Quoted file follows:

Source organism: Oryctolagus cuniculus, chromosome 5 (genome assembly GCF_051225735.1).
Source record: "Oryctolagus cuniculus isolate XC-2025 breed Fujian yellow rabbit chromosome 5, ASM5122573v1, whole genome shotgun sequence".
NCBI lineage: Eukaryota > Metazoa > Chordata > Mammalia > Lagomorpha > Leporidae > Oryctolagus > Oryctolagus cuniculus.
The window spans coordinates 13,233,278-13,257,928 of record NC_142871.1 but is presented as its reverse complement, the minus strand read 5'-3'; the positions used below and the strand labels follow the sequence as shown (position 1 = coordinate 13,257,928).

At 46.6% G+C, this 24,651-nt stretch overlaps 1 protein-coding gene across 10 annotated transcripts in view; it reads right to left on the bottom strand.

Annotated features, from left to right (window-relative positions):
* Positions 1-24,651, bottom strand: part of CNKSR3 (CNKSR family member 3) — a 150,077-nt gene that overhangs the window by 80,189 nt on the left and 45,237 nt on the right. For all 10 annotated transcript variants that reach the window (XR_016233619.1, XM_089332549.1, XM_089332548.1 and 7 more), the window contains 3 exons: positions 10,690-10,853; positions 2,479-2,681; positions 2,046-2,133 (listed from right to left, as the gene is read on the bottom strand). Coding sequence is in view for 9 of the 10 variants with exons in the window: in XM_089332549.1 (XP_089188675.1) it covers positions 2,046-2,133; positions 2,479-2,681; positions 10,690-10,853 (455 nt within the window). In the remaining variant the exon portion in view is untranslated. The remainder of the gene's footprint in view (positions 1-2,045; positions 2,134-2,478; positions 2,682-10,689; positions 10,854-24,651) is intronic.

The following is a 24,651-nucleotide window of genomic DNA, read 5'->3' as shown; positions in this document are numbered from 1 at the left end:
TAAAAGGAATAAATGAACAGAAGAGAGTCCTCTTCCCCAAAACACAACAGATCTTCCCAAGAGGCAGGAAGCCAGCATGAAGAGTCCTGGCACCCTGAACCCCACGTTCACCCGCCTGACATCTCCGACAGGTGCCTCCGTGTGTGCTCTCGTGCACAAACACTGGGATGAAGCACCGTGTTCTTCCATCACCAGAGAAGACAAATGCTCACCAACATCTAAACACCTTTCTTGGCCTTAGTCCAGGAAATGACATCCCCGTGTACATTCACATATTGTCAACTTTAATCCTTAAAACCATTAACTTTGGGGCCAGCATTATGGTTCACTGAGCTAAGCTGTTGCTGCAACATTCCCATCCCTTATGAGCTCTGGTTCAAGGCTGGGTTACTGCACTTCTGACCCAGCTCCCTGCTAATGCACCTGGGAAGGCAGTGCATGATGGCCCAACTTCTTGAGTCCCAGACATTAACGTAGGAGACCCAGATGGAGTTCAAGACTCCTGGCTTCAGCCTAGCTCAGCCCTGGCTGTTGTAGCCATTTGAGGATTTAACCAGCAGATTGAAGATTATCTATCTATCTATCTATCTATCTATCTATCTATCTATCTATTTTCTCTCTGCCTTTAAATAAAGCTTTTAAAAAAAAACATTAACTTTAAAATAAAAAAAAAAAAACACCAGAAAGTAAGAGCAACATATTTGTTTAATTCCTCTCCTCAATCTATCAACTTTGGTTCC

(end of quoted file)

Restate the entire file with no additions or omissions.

Source organism: Oryctolagus cuniculus, chromosome 5 (genome assembly GCF_051225735.1).
Source record: "Oryctolagus cuniculus isolate XC-2025 breed Fujian yellow rabbit chromosome 5, ASM5122573v1, whole genome shotgun sequence".
NCBI lineage: Eukaryota > Metazoa > Chordata > Mammalia > Lagomorpha > Leporidae > Oryctolagus > Oryctolagus cuniculus.
The window spans coordinates 13,233,278-13,257,928 of record NC_142871.1 but is presented as its reverse complement, the minus strand read 5'-3'; the positions used below and the strand labels follow the sequence as shown (position 1 = coordinate 13,257,928).

At 46.6% G+C, this 24,651-nt stretch overlaps 1 protein-coding gene across 10 annotated transcripts in view; it reads right to left on the bottom strand.

Annotated features, from left to right (window-relative positions):
* Positions 1-24,651, bottom strand: part of CNKSR3 (CNKSR family member 3) — a 150,077-nt gene that overhangs the window by 80,189 nt on the left and 45,237 nt on the right. For all 10 annotated transcript variants that reach the window (XR_016233619.1, XM_089332549.1, XM_089332548.1 and 7 more), the window contains 3 exons: positions 10,690-10,853; positions 2,479-2,681; positions 2,046-2,133 (listed from right to left, as the gene is read on the bottom strand). Coding sequence is in view for 9 of the 10 variants with exons in the window: in XM_089332549.1 (XP_089188675.1) it covers positions 2,046-2,133; positions 2,479-2,681; positions 10,690-10,853 (455 nt within the window). In the remaining variant the exon portion in view is untranslated. The remainder of the gene's footprint in view (positions 1-2,045; positions 2,134-2,478; positions 2,682-10,689; positions 10,854-24,651) is intronic.

The following is a 24,651-nucleotide window of genomic DNA, read 5'->3' as shown; positions in this document are numbered from 1 at the left end:
TAAAAGGAATAAATGAACAGAAGAGAGTCCTCTTCCCCAAAACACAACAGATCTTCCCAAGAGGCAGGAAGCCAGCATGAAGAGTCCTGGCACCCTGAACCCCACGTTCACCCGCCTGACATCTCCGACAGGTGCCTCCGTGTGTGCTCTCGTGCACAAACACTGGGATGAAGCACCGTGTTCTTCCATCACCAGAGAAGACAAATGCTCACCAACATCTAAACACCTTTCTTGGCCTTAGTCCAGGAAATGACATCCCCGTGTACATTCACATATTGTCAACTTTAATCCTTAAAACCATTAACTTTGGGGCCAGCATTATGGTTCACTGAGCTAAGCTGTTGCTGCAACATTCCCATCCCTTATGAGCTCTGGTTCAAGGCTGGGTTACTGCACTTCTGACCCAGCTCCCTGCTAATGCACCTGGGAAGGCAGTGCATGATGGCCCAACTTCTTGAGTCCCAGACATTAACGTAGGAGACCCAGATGGAGTTCAAGACTCCTGGCTTCAGCCTAGCTCAGCCCTGGCTGTTGTAGCCATTTGAGGATTTAACCAGCAGATTGAAGATTATCTATCTATCTATCTATCTATCTATCTATCTATCTATCTATTTTCTCTCTGCCTTTAAATAAAGCTTTTAAAAAAAAACATTAACTTTAAAATAAAAAAAAAAAAACACCAGAAAGTAAGAGCAACATATTTGTTTAATTCCTCTCCTCAATCTATCAACTTTGGTTCC